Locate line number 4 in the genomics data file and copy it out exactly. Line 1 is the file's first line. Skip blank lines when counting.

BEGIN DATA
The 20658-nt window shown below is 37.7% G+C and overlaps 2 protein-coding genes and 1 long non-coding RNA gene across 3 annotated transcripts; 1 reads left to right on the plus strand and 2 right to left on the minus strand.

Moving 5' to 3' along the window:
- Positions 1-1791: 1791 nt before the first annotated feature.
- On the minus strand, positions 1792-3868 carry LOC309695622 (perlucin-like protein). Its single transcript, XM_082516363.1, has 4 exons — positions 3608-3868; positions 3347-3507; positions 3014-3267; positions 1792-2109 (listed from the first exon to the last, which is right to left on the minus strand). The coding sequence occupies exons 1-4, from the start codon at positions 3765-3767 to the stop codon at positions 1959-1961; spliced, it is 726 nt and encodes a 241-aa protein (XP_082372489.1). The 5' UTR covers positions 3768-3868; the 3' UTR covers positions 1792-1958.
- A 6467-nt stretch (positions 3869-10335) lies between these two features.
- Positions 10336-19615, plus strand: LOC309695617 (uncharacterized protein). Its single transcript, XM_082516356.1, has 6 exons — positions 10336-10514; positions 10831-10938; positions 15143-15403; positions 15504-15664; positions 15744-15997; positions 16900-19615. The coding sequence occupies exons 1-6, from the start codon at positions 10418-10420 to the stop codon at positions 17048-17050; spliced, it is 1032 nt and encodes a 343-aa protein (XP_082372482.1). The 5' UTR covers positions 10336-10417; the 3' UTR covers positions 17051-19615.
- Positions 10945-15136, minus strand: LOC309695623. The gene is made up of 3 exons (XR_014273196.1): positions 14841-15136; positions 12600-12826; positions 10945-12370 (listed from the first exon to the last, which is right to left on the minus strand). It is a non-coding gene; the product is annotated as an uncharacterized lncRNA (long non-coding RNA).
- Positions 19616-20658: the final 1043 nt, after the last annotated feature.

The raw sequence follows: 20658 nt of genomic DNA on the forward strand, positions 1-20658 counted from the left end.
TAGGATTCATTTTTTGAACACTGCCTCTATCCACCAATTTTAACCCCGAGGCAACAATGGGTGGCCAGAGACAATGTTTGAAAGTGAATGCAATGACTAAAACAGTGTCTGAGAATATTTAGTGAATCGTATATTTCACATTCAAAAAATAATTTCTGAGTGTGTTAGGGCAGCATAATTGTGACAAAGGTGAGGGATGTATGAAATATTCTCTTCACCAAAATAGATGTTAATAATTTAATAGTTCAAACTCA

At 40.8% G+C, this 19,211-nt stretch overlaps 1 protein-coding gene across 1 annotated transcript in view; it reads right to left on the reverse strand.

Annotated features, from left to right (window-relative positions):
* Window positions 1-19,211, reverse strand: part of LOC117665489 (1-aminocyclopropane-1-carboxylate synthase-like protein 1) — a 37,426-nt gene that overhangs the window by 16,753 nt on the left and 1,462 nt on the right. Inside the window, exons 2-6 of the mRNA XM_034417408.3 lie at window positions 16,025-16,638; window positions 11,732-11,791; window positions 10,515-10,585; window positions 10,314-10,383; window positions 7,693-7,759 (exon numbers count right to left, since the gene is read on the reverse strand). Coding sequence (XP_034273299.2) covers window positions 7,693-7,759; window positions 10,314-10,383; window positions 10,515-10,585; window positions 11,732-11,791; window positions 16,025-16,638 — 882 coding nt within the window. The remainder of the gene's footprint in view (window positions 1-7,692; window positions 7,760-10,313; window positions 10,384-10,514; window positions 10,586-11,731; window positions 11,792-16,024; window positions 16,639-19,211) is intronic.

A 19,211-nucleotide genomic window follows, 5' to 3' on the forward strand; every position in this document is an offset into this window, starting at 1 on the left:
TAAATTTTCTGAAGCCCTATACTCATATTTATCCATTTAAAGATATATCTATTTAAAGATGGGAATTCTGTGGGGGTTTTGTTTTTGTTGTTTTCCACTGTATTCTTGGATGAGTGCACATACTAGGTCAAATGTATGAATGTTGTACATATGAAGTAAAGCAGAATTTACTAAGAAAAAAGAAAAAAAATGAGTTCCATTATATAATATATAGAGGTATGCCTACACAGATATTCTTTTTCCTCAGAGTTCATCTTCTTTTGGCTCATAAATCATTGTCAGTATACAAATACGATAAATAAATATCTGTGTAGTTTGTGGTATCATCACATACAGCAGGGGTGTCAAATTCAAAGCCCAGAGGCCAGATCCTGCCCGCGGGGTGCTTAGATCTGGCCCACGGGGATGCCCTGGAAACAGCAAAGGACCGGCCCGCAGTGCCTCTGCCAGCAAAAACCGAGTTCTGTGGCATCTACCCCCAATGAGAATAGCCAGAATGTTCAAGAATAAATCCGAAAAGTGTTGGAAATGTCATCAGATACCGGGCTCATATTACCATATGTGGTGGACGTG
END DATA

- On the minus strand, positions 1792-3868 carry LOC309695622 (perlucin-like protein). Its single transcript, XM_082516363.1, has 4 exons — positions 3608-3868; positions 3347-3507; positions 3014-3267; positions 1792-2109 (listed from the first exon to the last, which is right to left on the minus strand). The coding sequence occupies exons 1-4, from the start codon at positions 3765-3767 to the stop codon at positions 1959-1961; spliced, it is 726 nt and encodes a 241-aa protein (XP_082372489.1). The 5' UTR covers positions 3768-3868; the 3' UTR covers positions 1792-1958.